Silver screens across the UK are open for viewing again as of today.
Going to the cinema was the fourth most missed activity during the pandemic last year, after seeing friends and family, going to restaurants and pubs, and going on holidays.
Netflix - and other streaming services - have saved us throughout, but Showcase Cinemas says that the big screen experiences is scientifically more exciting than watching movies on TV.
If you're feeling excited today about getting back out there and into the comfy recliners of Leicester's Showcase Cinema de Lux, here's exactly why.
Scientists employed TV star Keith Lemon, a self-confessed movie aficionado, as a test subject and used state-of-the-art scientific monitoring equipment to measure his excitement levels when watching a film on the cinema big screen versus watching the same movie on a TV screen.
The team of scientists were from the University of East Anglia and commissioned by nationwide cinema chain Showcase Cinemas. They conducted the biometric study to test how watching movies on the two mediums compared.
The in-depth study, carried out at Showcase Cinema de Lux Bluewater in Kent, concluded that not only do film fans find movies more exciting when watched on a large cinema screen but that those audiences are also less distracted and pay more attention to the movie when inside a cinema.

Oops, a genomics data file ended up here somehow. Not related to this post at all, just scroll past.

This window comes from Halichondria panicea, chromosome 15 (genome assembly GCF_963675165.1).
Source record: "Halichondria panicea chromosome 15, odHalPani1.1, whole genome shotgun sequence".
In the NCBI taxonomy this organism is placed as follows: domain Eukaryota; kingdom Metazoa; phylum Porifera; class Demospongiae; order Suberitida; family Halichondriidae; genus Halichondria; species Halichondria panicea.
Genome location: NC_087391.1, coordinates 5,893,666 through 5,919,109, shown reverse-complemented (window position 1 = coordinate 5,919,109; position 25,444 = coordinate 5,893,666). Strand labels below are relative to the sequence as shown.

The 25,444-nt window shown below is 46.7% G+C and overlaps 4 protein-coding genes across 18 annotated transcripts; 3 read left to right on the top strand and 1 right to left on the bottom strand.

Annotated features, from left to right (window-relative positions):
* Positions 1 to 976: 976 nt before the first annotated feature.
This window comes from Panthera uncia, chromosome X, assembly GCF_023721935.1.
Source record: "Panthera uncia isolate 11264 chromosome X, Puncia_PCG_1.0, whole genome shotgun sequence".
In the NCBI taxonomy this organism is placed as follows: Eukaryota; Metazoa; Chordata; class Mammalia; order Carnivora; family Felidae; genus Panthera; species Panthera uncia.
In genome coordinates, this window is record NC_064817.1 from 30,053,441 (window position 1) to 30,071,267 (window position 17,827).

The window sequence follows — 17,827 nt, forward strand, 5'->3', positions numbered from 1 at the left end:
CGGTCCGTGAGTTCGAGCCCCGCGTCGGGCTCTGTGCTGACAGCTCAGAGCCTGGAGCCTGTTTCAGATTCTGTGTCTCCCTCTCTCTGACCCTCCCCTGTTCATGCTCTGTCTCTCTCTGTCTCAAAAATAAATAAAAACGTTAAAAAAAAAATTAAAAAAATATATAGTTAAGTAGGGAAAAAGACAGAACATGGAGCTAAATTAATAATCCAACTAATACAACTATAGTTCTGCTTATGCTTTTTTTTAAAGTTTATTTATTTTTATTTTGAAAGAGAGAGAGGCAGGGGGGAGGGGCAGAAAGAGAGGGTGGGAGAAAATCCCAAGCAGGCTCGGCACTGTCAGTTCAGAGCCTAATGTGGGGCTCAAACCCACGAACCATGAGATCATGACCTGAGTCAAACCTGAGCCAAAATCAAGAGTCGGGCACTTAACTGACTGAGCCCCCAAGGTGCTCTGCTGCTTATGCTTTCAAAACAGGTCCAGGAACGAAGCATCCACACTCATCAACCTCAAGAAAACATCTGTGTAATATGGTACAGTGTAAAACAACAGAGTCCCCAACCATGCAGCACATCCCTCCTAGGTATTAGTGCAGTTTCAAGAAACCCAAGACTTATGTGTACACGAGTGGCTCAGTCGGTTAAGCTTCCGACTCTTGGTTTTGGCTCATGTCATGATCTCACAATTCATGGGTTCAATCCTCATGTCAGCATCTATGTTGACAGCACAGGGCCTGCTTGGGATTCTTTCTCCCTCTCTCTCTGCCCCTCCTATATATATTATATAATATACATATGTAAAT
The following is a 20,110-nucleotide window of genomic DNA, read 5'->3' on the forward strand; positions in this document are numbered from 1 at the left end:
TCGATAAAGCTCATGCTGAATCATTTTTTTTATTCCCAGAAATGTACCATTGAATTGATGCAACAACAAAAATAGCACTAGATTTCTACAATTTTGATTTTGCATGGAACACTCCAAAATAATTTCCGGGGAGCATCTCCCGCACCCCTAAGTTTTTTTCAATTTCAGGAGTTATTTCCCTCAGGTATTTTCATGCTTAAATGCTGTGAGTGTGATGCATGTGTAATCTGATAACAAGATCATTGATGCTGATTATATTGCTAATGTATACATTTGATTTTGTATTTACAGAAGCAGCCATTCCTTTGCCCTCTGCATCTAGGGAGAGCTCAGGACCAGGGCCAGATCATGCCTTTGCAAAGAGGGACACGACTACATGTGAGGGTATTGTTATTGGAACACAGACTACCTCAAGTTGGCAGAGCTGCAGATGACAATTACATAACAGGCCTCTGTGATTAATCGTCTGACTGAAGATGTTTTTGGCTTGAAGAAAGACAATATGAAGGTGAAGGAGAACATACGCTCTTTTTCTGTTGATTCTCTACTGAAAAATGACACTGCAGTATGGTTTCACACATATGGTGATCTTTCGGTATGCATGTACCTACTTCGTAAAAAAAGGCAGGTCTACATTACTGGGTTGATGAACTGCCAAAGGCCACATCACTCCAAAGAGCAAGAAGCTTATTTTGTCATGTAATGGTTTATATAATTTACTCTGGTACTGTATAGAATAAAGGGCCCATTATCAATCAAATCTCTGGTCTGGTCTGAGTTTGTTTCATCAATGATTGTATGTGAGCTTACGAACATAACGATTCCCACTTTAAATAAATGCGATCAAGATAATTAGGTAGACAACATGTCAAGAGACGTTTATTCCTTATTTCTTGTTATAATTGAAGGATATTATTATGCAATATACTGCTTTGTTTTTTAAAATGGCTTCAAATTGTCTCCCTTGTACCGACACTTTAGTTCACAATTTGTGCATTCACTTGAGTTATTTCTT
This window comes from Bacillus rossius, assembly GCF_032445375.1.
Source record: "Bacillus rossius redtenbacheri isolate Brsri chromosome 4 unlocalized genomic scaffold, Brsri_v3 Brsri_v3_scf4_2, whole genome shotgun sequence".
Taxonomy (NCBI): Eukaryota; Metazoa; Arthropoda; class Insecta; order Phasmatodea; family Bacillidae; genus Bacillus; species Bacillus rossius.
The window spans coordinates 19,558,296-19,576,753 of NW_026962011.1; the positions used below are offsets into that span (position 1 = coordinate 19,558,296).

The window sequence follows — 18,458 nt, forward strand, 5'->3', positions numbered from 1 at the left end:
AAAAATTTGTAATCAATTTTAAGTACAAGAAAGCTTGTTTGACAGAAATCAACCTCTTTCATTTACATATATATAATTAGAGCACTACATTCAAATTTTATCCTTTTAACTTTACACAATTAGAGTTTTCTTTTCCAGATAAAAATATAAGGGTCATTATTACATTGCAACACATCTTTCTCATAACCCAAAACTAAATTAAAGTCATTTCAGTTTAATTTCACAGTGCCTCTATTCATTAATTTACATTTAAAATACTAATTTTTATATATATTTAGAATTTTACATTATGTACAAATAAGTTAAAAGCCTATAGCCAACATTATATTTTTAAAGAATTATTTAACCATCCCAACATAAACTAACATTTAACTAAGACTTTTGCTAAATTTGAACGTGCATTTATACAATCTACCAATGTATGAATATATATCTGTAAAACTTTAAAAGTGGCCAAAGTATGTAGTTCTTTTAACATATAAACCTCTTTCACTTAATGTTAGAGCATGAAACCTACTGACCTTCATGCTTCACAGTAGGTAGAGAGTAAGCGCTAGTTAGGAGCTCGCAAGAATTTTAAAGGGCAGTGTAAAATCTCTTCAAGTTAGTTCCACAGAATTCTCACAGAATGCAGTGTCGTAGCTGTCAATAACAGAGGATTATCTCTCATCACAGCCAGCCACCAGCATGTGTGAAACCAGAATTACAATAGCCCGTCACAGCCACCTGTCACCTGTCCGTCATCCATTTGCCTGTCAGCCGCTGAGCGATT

Dr Samuel Forbes, who led the University of East Anglia scientific team, said: “Through assessing Keith’s reactions in two conditions using eye-tracking, ECG and emotional coding, our observations were overall consistent with greater engagement and physiological reactivity when a film was viewed in a cinema than on a TV in a lounge.
“The observations made during this demonstration indicate that people find watching a film in a cinema more engaging than on a TV.”
Keith Lemon was wired up and tested while watching the same film in both a Showcase cinema and in a living room TV set up on a 40” screen.
The TV presenter wore special eye-tracking glasses to record where he was looking during the whole experiment, plus a wireless electrocardiogram (ECG) to measure heart rate variability.
A video camera was also set up facing Keith to record his reactions, and his facial expressions were monitored using a special coding system which detects even the tiniest changes.
In the cinema, Keith’s heart rate was much more variable throughout the movie, illustrating that his excitement levels were far higher. The number of beats per minute fluctuated more strongly and frequently than when watching the same movie on TV, where his heart rate remained more stable and did not appear to change much in response to events in the film.
The result was a significantly greater variability in heart rate in the cinema (9.5) versus watching the movie on the TV set (2.7).
With movie releases like Godzilla vs Kong, Peter Rabbit 2, Those Who Wish Me Dead, and Raya & the Last Dragon available from today, there's lots to be excited about.